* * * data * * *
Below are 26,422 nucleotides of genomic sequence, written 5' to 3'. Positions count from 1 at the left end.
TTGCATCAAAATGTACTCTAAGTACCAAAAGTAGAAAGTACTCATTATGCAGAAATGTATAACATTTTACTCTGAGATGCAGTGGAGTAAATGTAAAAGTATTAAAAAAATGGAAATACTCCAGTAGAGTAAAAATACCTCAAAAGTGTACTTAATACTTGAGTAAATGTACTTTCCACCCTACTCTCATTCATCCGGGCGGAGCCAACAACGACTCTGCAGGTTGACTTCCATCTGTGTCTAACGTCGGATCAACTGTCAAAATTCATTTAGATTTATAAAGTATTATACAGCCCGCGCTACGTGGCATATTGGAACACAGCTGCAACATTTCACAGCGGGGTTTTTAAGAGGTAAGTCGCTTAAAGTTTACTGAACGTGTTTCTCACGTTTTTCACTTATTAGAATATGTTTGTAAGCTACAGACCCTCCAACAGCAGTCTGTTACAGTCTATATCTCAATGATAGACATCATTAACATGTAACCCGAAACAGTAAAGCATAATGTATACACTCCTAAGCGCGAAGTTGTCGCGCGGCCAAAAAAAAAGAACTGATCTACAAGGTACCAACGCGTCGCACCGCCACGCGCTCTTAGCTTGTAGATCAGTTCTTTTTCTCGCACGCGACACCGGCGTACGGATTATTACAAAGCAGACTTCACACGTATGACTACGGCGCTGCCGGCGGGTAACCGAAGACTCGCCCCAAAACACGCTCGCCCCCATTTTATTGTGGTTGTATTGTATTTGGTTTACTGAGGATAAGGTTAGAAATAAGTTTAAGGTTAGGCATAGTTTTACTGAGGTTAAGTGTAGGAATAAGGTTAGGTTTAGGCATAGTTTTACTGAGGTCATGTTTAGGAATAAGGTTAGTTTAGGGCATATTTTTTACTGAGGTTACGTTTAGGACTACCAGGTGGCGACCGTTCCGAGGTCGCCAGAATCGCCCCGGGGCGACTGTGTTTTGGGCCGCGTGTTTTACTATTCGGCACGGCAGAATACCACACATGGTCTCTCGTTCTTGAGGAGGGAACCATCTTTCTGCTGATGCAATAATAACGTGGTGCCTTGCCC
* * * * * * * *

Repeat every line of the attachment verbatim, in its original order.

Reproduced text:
Below are 26,422 nucleotides of genomic sequence, written 5' to 3'. Positions count from 1 at the left end.
TTGCATCAAAATGTACTCTAAGTACCAAAAGTAGAAAGTACTCATTATGCAGAAATGTATAACATTTTACTCTGAGATGCAGTGGAGTAAATGTAAAAGTATTAAAAAAATGGAAATACTCCAGTAGAGTAAAAATACCTCAAAAGTGTACTTAATACTTGAGTAAATGTACTTTCCACCCTACTCTCATTCATCCGGGCGGAGCCAACAACGACTCTGCAGGTTGACTTCCATCTGTGTCTAACGTCGGATCAACTGTCAAAATTCATTTAGATTTATAAAGTATTATACAGCCCGCGCTACGTGGCATATTGGAACACAGCTGCAACATTTCACAGCGGGGTTTTTAAGAGGTAAGTCGCTTAAAGTTTACTGAACGTGTTTCTCACGTTTTTCACTTATTAGAATATGTTTGTAAGCTACAGACCCTCCAACAGCAGTCTGTTACAGTCTATATCTCAATGATAGACATCATTAACATGTAACCCGAAACAGTAAAGCATAATGTATACACTCCTAAGCGCGAAGTTGTCGCGCGGCCAAAAAAAAAGAACTGATCTACAAGGTACCAACGCGTCGCACCGCCACGCGCTCTTAGCTTGTAGATCAGTTCTTTTTCTCGCACGCGACACCGGCGTACGGATTATTACAAAGCAGACTTCACACGTATGACTACGGCGCTGCCGGCGGGTAACCGAAGACTCGCCCCAAAACACGCTCGCCCCCATTTTATTGTGGTTGTATTGTATTTGGTTTACTGAGGATAAGGTTAGAAATAAGTTTAAGGTTAGGCATAGTTTTACTGAGGTTAAGTGTAGGAATAAGGTTAGGTTTAGGCATAGTTTTACTGAGGTCATGTTTAGGAATAAGGTTAGTTTAGGGCATATTTTTTACTGAGGTTACGTTTAGGACTACCAGGTGGCGACCGTTCCGAGGTCGCCAGAATCGCCCCGGGGCGACTGTGTTTTGGGCCGCGTGTTTTACTATTCGGCACGGCAGAATACCACACATGGTCTCTCGTTCTTGAGGAGGGAACCATCTTTCTGCTGATGCAATAATAACGTGGTGCCTTGCCC